The other letters will acquaint Morone with the commencement given to the affair of the peace, which they must constantly pray God to grant, in like manner as he has already granted the reconciliation of England.
From London, 14th January 1555.
Jan. 16. MS. St. Mark's Library, Cod. xxiv. Cl. x. 9. Cardinal Pole to the Cardinal of Trent.
Has received his letter in reply to the one delivered by Pole's gentleman, concerning the return of England to the obedience of the church. The Cardinal expressed himself so eloquently that it gave Pole an opportunity for speaking about him to the King, who seems to esteem and love him as his great worth and affectionate observance towards his Majesty deserve. For news of subsequent events, refers him to Messer Hercole Pagnano, from whom he hopes to have news of the Cardinal. Apologizes for merely writing these few words in reply to his long and most affectionate letter, again alluding to its extreme eloquence.
From London, 16th January 1555.
Jan. 18. MS. St. Mark's Library, Cod. xxiv. Cl. x. 10. Cardinal Pole to the Bishop of Arras.
The Bishop's letter of the 10th, in answer to what Pole wrote him by his gentleman despatched to Rome, has by so much the more gratified him, not because he had need of any testimony of the great satisfaction which he was certain the Emperor and the Bishop would derive from the auspicious reconciliation, etc., but that with regard to this matter he might be enabled to satisfy others who are not so well acquainted with the Bishop's nature, which, like that of Pole, is averse to ceremony; nor have they due consideration for his incessant occupations. The Bishop will have heard subsequently all that has taken place from day to day and the good decision formed lately by their Majesties about the Parliament (che ultimamente quelle Maestà hanno fatto del Parlamento); and he will have seen that the whole was done, not only with the concurrence (correspondentia) of their Majesties, as the Bishop says, but at their constant instigation (continui indrizi), they having been, as it were, throughout the chief movers of everything, and great thanks are due to God for their goodness and piety. Arras will have heard of the movement which Pole thought it opportune to make about the peace, by writing to France (with the opportunity afforded by transmission of his congratulations on these auspicious events), and the result obtained, which Pole having communicated to their Majesties, he is also writing about it to the Nuncio at Brussels. Does not doubt but that the Bishop, who has always shown himself anxious for peace, will perform every good office for this object, which is desired for the general benefit and welfare of Christendom; and the sooner some positive reply is given the more expedient would it be, in order not to lose the opportunity of the moment and of the season. Pole for his own part, although he has never had any greater wish than to serve the Emperor, thinking thus to farther the common weal, at the same time; yet should he know his service to be less acceptable than he would wish it to be, he will withdraw and turn aside, according to his custom, to serve his Majesty by praying God, whom he beseeches to comfort King Philip and Queen Mary, and all Christendom by a peace, if not altogether such as wished, at least such as may daily give hopes of something better. Recommends himself to the Bishop and requests him humbly to kiss the Emperor's hand on his behalf.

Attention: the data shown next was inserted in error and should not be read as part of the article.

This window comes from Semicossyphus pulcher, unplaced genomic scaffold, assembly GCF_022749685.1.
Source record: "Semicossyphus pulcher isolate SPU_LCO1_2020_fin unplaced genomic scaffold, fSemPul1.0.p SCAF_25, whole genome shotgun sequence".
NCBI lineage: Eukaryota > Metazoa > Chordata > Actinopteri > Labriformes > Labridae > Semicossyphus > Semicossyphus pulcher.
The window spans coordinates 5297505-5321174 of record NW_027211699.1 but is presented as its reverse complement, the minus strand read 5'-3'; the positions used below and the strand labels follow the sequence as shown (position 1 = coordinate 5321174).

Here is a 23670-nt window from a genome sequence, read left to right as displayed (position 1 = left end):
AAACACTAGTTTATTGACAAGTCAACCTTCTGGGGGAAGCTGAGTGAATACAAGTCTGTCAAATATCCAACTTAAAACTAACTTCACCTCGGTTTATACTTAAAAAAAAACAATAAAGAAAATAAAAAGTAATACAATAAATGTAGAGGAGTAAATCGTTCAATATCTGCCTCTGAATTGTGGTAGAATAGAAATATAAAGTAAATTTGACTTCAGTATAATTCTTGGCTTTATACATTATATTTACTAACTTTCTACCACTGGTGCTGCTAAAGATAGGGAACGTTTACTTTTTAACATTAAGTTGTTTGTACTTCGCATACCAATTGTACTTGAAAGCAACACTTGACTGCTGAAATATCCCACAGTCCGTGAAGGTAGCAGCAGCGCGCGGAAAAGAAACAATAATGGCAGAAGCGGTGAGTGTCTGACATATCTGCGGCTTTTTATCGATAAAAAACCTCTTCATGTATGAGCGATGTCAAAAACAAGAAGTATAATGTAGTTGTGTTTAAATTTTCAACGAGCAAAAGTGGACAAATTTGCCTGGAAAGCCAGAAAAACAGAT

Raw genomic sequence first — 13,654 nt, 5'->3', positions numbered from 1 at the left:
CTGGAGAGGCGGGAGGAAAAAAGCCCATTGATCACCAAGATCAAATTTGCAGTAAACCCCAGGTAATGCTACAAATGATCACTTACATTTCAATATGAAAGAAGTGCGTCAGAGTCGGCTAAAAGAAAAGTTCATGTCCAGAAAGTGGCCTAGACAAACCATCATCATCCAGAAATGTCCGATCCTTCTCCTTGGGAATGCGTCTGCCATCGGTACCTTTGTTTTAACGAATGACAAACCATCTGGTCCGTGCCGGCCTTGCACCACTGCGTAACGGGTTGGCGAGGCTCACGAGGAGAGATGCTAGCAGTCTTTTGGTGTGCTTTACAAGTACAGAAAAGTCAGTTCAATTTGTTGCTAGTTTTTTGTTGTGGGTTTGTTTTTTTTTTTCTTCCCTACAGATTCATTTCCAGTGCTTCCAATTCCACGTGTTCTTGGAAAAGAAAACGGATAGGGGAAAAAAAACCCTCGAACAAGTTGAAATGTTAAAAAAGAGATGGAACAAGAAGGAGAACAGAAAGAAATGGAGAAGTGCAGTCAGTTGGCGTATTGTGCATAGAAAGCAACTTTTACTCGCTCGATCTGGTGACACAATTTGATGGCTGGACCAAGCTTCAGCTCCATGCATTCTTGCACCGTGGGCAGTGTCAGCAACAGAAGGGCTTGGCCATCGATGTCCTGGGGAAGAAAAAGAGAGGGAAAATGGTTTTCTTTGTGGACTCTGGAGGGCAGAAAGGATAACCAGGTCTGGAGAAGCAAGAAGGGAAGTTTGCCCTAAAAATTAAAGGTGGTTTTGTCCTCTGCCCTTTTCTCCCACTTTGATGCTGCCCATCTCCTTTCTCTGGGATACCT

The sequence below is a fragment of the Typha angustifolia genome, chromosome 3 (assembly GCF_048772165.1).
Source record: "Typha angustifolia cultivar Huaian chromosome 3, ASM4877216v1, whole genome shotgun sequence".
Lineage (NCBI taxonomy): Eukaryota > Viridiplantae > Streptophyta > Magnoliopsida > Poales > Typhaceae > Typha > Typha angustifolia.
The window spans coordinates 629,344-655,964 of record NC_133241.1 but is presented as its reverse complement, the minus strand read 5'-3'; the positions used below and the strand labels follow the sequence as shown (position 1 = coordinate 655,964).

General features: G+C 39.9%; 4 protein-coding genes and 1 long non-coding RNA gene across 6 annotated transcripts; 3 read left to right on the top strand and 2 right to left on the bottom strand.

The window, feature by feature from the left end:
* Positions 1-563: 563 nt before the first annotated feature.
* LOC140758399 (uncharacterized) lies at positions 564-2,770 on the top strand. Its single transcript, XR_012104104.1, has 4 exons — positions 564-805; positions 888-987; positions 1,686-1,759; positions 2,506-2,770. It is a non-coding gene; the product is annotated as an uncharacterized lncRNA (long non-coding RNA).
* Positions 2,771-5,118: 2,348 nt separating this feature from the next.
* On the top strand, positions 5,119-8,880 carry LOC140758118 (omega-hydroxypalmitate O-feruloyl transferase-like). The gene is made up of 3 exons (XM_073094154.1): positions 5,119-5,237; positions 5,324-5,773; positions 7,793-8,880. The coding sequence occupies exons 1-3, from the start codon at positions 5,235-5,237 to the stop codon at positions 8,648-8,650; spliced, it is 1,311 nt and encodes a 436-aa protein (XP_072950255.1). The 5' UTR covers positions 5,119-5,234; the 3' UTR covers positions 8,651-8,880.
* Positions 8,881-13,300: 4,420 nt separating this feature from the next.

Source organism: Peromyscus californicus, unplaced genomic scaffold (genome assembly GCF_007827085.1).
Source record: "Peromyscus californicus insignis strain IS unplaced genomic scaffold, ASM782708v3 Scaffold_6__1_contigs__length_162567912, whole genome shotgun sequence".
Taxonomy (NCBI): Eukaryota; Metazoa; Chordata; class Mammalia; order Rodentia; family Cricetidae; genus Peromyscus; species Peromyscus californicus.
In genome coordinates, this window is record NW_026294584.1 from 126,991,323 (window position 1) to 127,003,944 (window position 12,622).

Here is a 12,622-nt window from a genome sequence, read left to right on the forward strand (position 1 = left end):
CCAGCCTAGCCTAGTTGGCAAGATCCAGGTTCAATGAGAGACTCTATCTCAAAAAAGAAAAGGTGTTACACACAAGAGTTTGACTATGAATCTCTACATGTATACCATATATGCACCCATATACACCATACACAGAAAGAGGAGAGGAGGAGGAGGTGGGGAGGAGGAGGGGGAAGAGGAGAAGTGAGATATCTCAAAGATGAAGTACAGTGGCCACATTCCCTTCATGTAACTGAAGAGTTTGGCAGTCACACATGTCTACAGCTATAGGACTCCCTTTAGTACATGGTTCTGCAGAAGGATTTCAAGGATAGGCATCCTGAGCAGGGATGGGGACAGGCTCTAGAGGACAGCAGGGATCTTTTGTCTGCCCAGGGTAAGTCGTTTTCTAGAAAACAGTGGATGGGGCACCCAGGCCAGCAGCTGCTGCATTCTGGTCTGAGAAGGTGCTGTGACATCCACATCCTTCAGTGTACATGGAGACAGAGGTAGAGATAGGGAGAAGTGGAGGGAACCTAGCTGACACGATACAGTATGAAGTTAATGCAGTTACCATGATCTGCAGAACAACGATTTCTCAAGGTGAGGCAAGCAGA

From London, 18th January 1555.
Jan. 19. MS. St. Mark's Library, Cod. xxiv. Cl. x. 11 Cardinal Pole to Pope Julius III.
Pole's agent will have acquainted the Pope with the daily course of events in England since the reconciliation, and now that Parliament is dissolved and everything quite concluded and established, he sends him more full and particular information of the whole, together with the writings, that he may present them to his Holiness or to such person as the Pope shall appoint. The agent will also have reported what Pole did about the peace when writing his congratulations to the King of France on the auspicious events in England. The Pope will now hear, that from the reply received, and from the discourse of the French ambassador in London, and of their Majesties, Pole has thought fit again to enter upon this negotiation, for which purpose he has sent the Abbot of San Saluto to the Imperial Court, both as a demonstration of greater zeal in this matter, as also to obtain a positive reply more speedily lest the opportunity of time and season be lost. Will not weary the Pope with particulars which he can hear at his pleasure from the agent. If the peace can be obtained, as a sequel to the reconciliation of England, it will fill up the measure of the Pope's joy.
From London, 19th January 1555.
Jan. 19. MS. St. Mark's Library, Cod. xxiv. Cl. x. 12. Cardinal Pole to the Emperor.